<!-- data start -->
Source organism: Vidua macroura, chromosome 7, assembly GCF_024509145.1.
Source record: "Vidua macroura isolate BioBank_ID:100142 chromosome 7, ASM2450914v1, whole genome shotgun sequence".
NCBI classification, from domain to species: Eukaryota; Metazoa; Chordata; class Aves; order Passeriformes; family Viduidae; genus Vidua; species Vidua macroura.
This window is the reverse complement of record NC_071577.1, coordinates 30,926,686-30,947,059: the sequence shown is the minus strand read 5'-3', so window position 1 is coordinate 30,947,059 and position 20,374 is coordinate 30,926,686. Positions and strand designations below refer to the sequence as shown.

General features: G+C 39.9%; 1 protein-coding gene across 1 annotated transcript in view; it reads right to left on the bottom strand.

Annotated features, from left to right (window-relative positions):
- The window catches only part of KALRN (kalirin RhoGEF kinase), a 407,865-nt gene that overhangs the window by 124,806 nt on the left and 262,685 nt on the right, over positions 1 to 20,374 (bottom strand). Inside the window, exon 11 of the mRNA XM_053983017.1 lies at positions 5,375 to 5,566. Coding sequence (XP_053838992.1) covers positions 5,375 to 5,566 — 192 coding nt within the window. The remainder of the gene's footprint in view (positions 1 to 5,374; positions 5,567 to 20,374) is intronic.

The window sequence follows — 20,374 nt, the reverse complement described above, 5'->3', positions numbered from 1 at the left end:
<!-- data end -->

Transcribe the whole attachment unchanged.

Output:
Source organism: Vidua macroura, chromosome 7, assembly GCF_024509145.1.
Source record: "Vidua macroura isolate BioBank_ID:100142 chromosome 7, ASM2450914v1, whole genome shotgun sequence".
NCBI classification, from domain to species: Eukaryota; Metazoa; Chordata; class Aves; order Passeriformes; family Viduidae; genus Vidua; species Vidua macroura.
This window is the reverse complement of record NC_071577.1, coordinates 30,926,686-30,947,059: the sequence shown is the minus strand read 5'-3', so window position 1 is coordinate 30,947,059 and position 20,374 is coordinate 30,926,686. Positions and strand designations below refer to the sequence as shown.

General features: G+C 39.9%; 1 protein-coding gene across 1 annotated transcript in view; it reads right to left on the bottom strand.

Annotated features, from left to right (window-relative positions):
- The window catches only part of KALRN (kalirin RhoGEF kinase), a 407,865-nt gene that overhangs the window by 124,806 nt on the left and 262,685 nt on the right, over positions 1 to 20,374 (bottom strand). Inside the window, exon 11 of the mRNA XM_053983017.1 lies at positions 5,375 to 5,566. Coding sequence (XP_053838992.1) covers positions 5,375 to 5,566 — 192 coding nt within the window. The remainder of the gene's footprint in view (positions 1 to 5,374; positions 5,567 to 20,374) is intronic.

The window sequence follows — 20,374 nt, the reverse complement described above, 5'->3', positions numbered from 1 at the left end: